Two Princeton economists have linked a rise in the mortality rate of white Americans without degrees with a feeling of economic despair. (Andrea McDaniels, Ulysses Munoz / Baltimore Sun)
Feelings of economic desperation among middle-aged white Americans are contributing to a sharp rise in mortality rates, particularly among those with less education, two Princeton University economists say in a new study.
In new findings published Thursday in the Brookings Papers on Economic Activity, Anne Case and Angus Deaton said many of these Americans are dying from "deaths of despair," such as drug and alcohol overdoses, suicide and alcohol-related liver disease. They also are dying from chronic problems such as cardiovascular disease and cancer.
The researchers say the trend is being seen in all parts of the country from rural Appalachia to cities such as Baltimore, which has very high death rates related to drug and alcohol abuse.
As jobs and other economic opportunities have eroded for working-class families it has led to personal problems such as marital discord and mental health problems that accumulate and spiral out of control, the study found.
"We propose a preliminary but plausible story in which cumulative disadvantage over life, in the labor market, in marriage, in child outcomes, and in health, is triggered by progressively worsening labor market opportunities at the time of entry for whites with low levels of education," the report said.
During a teleconference with reporters, Deaton said the build up of stress might explain why someone turns to suicide.
"Your family life has fallen apart, you don't know your kids anymore, all the things you expected when you started out your life just haven't happened at all," he said.
The findings follow up on groundbreaking research Case and Deaton published in 2015 that first chronicled the steadily increasing death rate of middle-aged non-Hispanic white Americans. Thursday's findings sought to determine the reasons behind the rising deaths.
While midlife mortality rates are falling around the world, middle-aged Americans with no more than a high school diploma have been dying at higher rates since the 1990s.
The trend has contributed to a narrowing health gap between whites and African-Americans, although whites still live longer, the researchers said.
The mortality rate for whites aged 50 to 54 with only a high school diploma was 30 percent lower than that of similar blacks in 1999, but in 2015 it was 30 percent higher. Similar reversals are seen in those from 25 to 64.
Dr. Ben Borja, medical director of crisis services at Sheppard Pratt Health System, said that white men in particular don't always have the skills to deal with adversity.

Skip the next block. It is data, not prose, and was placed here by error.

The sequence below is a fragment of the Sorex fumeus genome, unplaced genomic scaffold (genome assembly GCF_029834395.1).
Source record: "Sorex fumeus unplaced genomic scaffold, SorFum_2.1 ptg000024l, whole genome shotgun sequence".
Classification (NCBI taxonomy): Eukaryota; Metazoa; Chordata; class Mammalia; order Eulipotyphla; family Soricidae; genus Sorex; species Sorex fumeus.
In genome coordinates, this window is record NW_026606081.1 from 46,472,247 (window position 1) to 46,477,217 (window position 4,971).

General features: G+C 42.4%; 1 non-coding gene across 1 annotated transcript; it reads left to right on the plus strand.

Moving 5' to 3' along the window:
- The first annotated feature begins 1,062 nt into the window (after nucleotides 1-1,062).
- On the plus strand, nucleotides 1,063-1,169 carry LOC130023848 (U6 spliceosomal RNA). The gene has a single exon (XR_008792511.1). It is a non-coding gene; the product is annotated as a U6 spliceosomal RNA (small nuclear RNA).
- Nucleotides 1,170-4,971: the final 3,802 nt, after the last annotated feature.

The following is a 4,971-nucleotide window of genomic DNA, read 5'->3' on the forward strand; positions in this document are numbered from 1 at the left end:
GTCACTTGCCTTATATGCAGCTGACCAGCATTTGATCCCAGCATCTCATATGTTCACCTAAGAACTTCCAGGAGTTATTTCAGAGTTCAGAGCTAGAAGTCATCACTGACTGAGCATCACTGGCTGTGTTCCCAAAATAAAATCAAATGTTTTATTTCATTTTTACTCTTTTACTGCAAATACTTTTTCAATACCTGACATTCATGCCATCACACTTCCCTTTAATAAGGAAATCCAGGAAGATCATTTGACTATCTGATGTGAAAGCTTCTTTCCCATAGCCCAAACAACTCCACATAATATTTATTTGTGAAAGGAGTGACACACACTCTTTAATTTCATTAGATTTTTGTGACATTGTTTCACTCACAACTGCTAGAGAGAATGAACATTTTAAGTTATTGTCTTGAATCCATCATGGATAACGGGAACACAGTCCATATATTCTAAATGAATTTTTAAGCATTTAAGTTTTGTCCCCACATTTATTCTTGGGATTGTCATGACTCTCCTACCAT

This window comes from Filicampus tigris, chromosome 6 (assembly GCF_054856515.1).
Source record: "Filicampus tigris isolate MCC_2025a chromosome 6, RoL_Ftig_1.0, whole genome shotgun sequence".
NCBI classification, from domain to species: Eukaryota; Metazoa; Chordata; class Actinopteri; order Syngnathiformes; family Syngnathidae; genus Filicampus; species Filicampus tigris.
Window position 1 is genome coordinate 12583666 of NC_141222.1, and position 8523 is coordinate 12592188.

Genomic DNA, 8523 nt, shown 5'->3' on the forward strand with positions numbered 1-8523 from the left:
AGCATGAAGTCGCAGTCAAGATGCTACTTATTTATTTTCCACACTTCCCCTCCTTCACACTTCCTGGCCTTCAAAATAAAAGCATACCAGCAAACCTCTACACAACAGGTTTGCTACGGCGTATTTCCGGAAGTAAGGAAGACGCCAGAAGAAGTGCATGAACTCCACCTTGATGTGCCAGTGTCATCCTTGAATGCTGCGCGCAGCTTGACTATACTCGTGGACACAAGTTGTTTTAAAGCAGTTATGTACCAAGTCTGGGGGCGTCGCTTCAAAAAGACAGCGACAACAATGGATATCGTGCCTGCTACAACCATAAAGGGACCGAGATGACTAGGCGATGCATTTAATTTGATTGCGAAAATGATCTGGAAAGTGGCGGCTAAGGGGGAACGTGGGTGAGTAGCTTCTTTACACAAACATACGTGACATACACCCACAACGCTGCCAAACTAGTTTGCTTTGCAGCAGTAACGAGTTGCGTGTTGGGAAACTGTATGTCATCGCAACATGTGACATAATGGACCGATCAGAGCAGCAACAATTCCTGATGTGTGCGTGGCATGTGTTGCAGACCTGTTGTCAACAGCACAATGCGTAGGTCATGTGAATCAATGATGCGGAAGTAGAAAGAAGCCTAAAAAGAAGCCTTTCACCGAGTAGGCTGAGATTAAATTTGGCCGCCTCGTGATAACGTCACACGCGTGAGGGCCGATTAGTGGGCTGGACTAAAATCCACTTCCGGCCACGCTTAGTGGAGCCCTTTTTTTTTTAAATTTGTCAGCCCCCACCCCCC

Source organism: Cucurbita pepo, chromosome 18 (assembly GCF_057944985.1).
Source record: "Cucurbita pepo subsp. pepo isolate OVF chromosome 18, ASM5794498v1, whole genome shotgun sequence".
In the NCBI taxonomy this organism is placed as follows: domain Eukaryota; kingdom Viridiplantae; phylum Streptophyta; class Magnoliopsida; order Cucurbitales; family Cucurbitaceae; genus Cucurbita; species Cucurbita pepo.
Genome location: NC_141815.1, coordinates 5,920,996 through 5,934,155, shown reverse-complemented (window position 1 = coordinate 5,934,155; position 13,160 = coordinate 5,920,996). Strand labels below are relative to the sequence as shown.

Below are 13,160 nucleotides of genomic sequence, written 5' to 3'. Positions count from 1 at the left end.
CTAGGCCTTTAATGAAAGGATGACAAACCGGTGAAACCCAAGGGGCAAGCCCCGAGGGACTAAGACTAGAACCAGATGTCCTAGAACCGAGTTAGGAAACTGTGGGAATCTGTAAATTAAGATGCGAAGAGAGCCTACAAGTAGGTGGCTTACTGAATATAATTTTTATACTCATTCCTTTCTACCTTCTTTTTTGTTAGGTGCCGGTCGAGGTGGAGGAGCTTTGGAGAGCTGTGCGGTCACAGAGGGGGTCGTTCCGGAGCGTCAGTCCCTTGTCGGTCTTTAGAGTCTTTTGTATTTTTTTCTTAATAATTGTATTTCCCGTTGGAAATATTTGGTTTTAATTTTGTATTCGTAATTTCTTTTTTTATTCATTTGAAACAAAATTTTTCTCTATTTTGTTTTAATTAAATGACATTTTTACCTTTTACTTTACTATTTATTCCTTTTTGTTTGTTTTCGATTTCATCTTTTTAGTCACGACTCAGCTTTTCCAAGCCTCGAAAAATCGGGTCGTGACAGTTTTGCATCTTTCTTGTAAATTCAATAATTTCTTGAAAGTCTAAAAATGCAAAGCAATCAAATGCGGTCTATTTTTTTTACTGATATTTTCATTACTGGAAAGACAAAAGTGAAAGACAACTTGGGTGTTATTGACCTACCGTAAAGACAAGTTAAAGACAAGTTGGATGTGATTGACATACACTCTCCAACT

"They have less experience in dealing with a setback and don't know how to cope," he said.
The University of Maryland School of Social Work is using funding from the Centers for Disease Control and Prevention to find ways to reduce suicide rates among middle-aged men through community outreach.
Mental illness in men often goes undetected because they don't seek medical intervention, said Jodi Jacobson Frey, an associate professor at the school of social work and lead investigator on the suicide study. They also don't necessarily show the typical signs for mental illness. A man who is depressed may express anger rather than sadness.
Frey is working in Michigan, but she hopes to apply her research in Maryland and get men to do online mental health assessments. They can be referred to care if needed. She said current research on suicide prevention focuses on teenagers even though the rates among middle aged men and women are growing.
"The research agenda is just starting to look at what is going on with this population," Frey said. "Once we find out why, we have to figure out what to do because traditional interventions were not designed to reach out to the middle-aged population."
Jim Kyung-Soo Liew, an assistant professor of finance at the Johns Hopkins Carey Business School, said the study, like the presidential election, is a sign that a certain segment of the American population feels left behind.
Liew, who grew up in Oklahoma, said he knows many people from his childhood who struggle financially. The Princeton study further illustrates the reach of the issue, he said.
"There is a part of America we haven't been focusing on," he said. "It's like their cry for help. They are telling us that not everyone is prospering from globalization."
The Princeton researchers said the trends could take many years to reverse and predict those who are middle age and suffering will do worse as they get older.
One solution they suggested would be to curb the over prescribing of opioids.
"This account, which fits much of the data, has the profoundly negative implication that policies, even ones that successfully improve earnings and jobs, or redistribute income, will take many years to reverse," they wrote.